Tucked away on Mexico’s idyllic Caribbean coast, the Grand Bahia Principe Coba resort is perfect for active family holidays. Especially if you have a rampant toddler who loves the sea!
White sand beaches, crystal-clear Caribbean waters, relentless sunshine, amazing food, dozens of swimming pools, non-stop cocktails and even its own kids’ water park – Grand Bahia Principe Coba is the only place I’ve ever been on holiday that I honestly couldn’t pick a single fault with.
We used to hate the thought of all-inclusive package holidays, but since we first came to the Riviera Maya in 2011 we’ve been desperate to come back. The whole Grand Bahia Principe complex is so big you could spend weeks here without getting round the whole place, swimming in every pool, eating in every restaurant, drinking in every bar, or doing all of the awesome activities that are laid on for guests.
Our little boy Sonny turned 20 months old the day we flew from Manchester to Mexico, and as well as surprising us by how much he seemed to enjoy the 10-hour flight, he surprised us even more with how much he threw himself into the entire holiday. Whether it was flying down water slides, running through waves, meeting the local wildlife, dancing to live music, riding golf carts around the resort, demolishing platefuls of fresh pasta or just playing with his bucket and spade on the beach, the little champ had the time of his life. We never had to worry about what to feed him next, or what activity to do with him next, because it was all right on our doorstep.
Hitting the beach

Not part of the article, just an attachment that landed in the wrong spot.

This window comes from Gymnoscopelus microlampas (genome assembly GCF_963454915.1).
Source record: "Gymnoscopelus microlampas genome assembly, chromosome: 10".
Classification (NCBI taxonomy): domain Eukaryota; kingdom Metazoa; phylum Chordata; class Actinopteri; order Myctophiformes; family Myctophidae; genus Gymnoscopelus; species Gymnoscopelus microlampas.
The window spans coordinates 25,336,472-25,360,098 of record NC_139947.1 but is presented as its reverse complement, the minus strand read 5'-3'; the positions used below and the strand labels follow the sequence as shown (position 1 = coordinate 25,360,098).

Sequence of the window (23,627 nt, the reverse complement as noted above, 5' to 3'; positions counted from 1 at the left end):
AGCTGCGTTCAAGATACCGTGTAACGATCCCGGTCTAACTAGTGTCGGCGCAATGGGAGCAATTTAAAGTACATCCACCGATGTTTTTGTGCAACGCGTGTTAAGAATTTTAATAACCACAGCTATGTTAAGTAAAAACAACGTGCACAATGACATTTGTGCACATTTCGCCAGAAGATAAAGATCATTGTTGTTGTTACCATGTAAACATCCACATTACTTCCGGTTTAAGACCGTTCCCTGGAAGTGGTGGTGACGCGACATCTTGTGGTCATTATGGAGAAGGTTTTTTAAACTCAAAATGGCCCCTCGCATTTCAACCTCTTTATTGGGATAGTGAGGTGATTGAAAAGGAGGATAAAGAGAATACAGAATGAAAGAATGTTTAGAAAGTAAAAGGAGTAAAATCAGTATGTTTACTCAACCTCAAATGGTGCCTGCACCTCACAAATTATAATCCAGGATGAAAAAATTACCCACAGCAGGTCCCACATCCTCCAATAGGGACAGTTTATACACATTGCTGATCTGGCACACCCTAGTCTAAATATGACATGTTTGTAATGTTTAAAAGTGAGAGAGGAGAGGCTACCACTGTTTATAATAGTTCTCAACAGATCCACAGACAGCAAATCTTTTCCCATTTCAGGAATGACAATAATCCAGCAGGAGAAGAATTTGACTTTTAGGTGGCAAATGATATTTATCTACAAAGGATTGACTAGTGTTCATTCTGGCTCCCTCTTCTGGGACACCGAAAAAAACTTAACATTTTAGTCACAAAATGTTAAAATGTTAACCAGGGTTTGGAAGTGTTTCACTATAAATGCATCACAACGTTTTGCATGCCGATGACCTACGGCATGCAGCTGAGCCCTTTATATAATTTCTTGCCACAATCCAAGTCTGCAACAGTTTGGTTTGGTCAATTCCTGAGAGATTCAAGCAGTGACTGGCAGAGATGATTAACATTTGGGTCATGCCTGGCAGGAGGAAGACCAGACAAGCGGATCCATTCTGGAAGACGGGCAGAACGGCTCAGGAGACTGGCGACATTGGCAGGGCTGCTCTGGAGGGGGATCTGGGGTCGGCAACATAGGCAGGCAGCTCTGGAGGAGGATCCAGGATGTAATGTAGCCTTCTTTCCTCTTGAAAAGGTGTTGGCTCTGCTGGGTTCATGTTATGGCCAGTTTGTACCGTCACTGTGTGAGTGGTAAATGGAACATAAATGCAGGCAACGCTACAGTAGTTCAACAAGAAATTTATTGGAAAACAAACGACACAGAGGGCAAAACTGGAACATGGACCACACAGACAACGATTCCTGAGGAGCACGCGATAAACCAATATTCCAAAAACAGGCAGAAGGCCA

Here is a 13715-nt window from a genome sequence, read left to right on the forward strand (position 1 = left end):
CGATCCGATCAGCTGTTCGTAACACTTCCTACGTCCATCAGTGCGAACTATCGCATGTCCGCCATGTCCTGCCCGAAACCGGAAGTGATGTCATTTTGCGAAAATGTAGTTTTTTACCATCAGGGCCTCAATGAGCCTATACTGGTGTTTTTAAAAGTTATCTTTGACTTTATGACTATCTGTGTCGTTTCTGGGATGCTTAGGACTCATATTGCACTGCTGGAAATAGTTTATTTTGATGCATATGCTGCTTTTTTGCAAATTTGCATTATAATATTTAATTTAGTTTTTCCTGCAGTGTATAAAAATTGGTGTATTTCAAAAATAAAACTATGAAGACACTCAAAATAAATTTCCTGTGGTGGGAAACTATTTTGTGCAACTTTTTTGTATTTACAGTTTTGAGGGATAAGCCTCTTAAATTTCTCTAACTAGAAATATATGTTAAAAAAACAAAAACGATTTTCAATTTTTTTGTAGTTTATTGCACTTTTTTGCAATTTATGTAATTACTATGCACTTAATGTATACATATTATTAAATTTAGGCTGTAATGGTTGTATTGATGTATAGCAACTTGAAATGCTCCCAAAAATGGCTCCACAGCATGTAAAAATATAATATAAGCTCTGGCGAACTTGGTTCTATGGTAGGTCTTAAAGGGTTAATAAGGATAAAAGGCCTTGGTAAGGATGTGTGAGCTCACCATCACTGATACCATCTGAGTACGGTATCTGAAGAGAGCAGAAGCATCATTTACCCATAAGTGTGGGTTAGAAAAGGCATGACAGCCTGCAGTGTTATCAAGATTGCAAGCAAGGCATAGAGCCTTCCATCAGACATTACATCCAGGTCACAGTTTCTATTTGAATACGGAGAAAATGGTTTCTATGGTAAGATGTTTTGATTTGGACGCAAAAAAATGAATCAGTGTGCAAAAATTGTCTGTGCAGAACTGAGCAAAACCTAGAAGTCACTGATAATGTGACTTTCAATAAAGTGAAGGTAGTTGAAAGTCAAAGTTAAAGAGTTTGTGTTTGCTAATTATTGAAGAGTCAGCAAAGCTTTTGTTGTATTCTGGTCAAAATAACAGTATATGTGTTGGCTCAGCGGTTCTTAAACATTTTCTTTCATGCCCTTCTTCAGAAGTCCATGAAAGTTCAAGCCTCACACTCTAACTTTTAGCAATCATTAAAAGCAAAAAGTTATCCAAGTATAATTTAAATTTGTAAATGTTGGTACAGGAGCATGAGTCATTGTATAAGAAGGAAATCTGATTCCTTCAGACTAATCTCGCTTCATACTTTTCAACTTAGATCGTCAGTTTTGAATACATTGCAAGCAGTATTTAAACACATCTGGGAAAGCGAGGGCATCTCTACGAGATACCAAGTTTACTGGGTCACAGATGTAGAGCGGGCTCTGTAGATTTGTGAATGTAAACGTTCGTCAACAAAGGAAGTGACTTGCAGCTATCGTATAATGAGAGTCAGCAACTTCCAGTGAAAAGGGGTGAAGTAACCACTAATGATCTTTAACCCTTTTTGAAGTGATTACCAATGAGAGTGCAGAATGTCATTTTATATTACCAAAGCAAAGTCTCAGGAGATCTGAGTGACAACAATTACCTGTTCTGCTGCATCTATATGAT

We’ve taken Sonny to a few grim English beaches, and I dipped him in the Mediterranean in Turkey when he was six months old, but this was his first proper beach holiday. I was worried he might be intimidated by the waves and scale of the whole thing, but I couldn’t have been more wrong. After taking a few visits to the beach to properly get his confidence up, he was soon charging around in the surf and throwing himself into the shallow waters. A proper little water baby!
The hotel have installed some wave breakers around 20 metres out from the main stretch of beach, which create a calm little lagoon for people who aren’t totally confident in the sea. It’s absolutely perfect for kids who are just getting used to the water, with colourful tropical fish swimming around their feet in the shallows.
Children’s water park
This has to be the coolest thing I’ve ever seen in a hotel. A full-on water park created just for kids, with its own waterfalls, slides, rickety bridges and pools for little explorers to charge around in. The water is shallow so parents can stand on the edge and let their children enjoy it by themselves, and even though Sonny was one of the youngest kids there he was running around like he owned the place by the end of the holiday.
He wasn’t quite confident enough (and neither were we) to be getting on the big slides by himself but with his Konfidence swim jacket on the only thing we had to worry about was him getting trampled by bigger kids. He was a bit intimidated by the whole thing when we first got there, but after a couple of days he was absolutely bossing it.